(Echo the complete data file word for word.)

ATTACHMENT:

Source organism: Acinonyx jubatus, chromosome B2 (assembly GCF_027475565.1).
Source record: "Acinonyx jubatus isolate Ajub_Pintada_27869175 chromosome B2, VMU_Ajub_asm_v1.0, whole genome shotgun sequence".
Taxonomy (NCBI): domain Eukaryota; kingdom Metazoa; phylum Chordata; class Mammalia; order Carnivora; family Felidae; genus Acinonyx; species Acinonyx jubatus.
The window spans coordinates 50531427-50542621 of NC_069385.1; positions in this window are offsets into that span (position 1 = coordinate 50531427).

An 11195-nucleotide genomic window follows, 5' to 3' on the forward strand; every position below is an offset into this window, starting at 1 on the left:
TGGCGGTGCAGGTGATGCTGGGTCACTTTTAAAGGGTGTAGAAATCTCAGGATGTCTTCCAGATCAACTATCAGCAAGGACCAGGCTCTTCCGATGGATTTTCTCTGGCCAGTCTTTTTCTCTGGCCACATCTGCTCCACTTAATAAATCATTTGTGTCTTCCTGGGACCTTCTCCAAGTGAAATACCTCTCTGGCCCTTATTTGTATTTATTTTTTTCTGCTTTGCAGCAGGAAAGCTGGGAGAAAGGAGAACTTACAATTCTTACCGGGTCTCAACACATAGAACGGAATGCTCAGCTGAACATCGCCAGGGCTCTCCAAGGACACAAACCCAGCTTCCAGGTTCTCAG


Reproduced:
Source organism: Acinonyx jubatus, chromosome B2 (assembly GCF_027475565.1).
Source record: "Acinonyx jubatus isolate Ajub_Pintada_27869175 chromosome B2, VMU_Ajub_asm_v1.0, whole genome shotgun sequence".
Taxonomy (NCBI): domain Eukaryota; kingdom Metazoa; phylum Chordata; class Mammalia; order Carnivora; family Felidae; genus Acinonyx; species Acinonyx jubatus.
The window spans coordinates 50531427-50542621 of NC_069385.1; positions in this window are offsets into that span (position 1 = coordinate 50531427).

An 11195-nucleotide genomic window follows, 5' to 3' on the forward strand; every position below is an offset into this window, starting at 1 on the left:
TGGCGGTGCAGGTGATGCTGGGTCACTTTTAAAGGGTGTAGAAATCTCAGGATGTCTTCCAGATCAACTATCAGCAAGGACCAGGCTCTTCCGATGGATTTTCTCTGGCCAGTCTTTTTCTCTGGCCACATCTGCTCCACTTAATAAATCATTTGTGTCTTCCTGGGACCTTCTCCAAGTGAAATACCTCTCTGGCCCTTATTTGTATTTATTTTTTTCTGCTTTGCAGCAGGAAAGCTGGGAGAAAGGAGAACTTACAATTCTTACCGGGTCTCAACACATAGAACGGAATGCTCAGCTGAACATCGCCAGGGCTCTCCAAGGACACAAACCCAGCTTCCAGGTTCTCAG